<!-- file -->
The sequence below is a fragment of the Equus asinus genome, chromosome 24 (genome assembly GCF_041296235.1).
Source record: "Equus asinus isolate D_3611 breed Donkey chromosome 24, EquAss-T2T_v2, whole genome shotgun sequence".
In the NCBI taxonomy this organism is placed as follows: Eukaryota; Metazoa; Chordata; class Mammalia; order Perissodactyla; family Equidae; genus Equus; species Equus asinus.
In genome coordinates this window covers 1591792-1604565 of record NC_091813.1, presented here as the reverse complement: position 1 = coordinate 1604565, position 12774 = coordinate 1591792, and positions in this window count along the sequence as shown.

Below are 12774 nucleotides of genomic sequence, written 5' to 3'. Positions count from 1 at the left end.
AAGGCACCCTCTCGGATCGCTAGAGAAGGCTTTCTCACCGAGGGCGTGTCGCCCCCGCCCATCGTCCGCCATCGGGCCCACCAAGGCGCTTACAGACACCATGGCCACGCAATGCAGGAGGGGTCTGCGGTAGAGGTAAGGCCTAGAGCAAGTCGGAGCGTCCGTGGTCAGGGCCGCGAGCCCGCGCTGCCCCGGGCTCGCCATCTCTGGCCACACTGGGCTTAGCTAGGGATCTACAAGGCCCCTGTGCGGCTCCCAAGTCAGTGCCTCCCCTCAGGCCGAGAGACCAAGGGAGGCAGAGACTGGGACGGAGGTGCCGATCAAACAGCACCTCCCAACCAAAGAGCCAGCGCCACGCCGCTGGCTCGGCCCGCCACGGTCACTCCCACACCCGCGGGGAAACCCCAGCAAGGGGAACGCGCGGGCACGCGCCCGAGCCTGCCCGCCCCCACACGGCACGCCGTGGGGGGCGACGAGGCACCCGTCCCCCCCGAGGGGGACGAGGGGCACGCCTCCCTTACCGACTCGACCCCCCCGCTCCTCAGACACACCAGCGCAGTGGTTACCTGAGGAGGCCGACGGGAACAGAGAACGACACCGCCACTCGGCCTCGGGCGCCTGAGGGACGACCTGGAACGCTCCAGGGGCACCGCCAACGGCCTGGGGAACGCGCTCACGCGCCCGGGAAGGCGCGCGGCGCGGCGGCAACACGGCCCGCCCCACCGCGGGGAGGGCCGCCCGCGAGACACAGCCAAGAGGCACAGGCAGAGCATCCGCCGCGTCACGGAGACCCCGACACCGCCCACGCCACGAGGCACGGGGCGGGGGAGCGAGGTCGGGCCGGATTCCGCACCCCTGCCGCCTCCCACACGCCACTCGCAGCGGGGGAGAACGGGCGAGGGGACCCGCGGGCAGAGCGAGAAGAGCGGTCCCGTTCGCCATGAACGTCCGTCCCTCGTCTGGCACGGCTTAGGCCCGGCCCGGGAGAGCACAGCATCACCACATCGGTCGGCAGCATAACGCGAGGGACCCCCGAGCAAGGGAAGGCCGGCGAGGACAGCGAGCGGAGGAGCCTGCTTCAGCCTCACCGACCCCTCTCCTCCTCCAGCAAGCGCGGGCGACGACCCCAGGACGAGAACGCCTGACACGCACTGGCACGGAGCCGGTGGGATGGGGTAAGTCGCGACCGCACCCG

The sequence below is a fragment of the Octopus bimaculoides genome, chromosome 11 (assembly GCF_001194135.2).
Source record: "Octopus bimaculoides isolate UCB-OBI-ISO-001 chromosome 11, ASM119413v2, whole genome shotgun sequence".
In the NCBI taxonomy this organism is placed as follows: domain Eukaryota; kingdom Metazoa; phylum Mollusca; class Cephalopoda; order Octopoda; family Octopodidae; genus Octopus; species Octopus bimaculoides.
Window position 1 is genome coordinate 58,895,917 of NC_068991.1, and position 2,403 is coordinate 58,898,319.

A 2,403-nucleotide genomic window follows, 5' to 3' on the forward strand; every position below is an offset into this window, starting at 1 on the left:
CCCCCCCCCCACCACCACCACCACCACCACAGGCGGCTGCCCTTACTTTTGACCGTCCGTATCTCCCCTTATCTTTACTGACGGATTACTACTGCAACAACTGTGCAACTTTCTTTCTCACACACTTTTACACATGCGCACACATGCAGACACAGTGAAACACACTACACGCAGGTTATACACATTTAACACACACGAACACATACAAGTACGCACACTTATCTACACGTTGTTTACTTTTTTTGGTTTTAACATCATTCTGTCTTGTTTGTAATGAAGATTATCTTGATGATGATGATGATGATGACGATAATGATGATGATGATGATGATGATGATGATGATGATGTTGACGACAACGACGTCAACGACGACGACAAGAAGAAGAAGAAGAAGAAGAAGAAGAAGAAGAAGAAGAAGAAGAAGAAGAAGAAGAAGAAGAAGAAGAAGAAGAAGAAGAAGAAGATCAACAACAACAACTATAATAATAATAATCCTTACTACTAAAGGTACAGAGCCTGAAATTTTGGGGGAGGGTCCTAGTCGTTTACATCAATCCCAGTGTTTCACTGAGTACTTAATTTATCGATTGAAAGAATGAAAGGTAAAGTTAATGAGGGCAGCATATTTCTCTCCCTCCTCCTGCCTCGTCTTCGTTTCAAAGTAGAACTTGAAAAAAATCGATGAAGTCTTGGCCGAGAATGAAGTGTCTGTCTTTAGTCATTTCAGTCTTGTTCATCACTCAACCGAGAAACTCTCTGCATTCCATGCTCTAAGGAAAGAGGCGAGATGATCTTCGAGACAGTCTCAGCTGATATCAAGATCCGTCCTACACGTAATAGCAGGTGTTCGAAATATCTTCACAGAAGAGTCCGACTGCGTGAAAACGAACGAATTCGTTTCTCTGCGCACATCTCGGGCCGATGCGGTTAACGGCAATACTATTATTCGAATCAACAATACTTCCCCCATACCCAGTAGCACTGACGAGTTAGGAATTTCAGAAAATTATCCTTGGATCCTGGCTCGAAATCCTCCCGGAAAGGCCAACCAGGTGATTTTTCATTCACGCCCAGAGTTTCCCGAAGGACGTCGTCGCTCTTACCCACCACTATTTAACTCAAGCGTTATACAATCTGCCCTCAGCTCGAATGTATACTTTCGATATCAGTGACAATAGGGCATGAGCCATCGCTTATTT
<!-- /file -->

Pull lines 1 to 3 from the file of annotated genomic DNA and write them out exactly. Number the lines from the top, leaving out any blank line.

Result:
The sequence below is a fragment of the Equus asinus genome, chromosome 24 (genome assembly GCF_041296235.1).
Source record: "Equus asinus isolate D_3611 breed Donkey chromosome 24, EquAss-T2T_v2, whole genome shotgun sequence".
In the NCBI taxonomy this organism is placed as follows: Eukaryota; Metazoa; Chordata; class Mammalia; order Perissodactyla; family Equidae; genus Equus; species Equus asinus.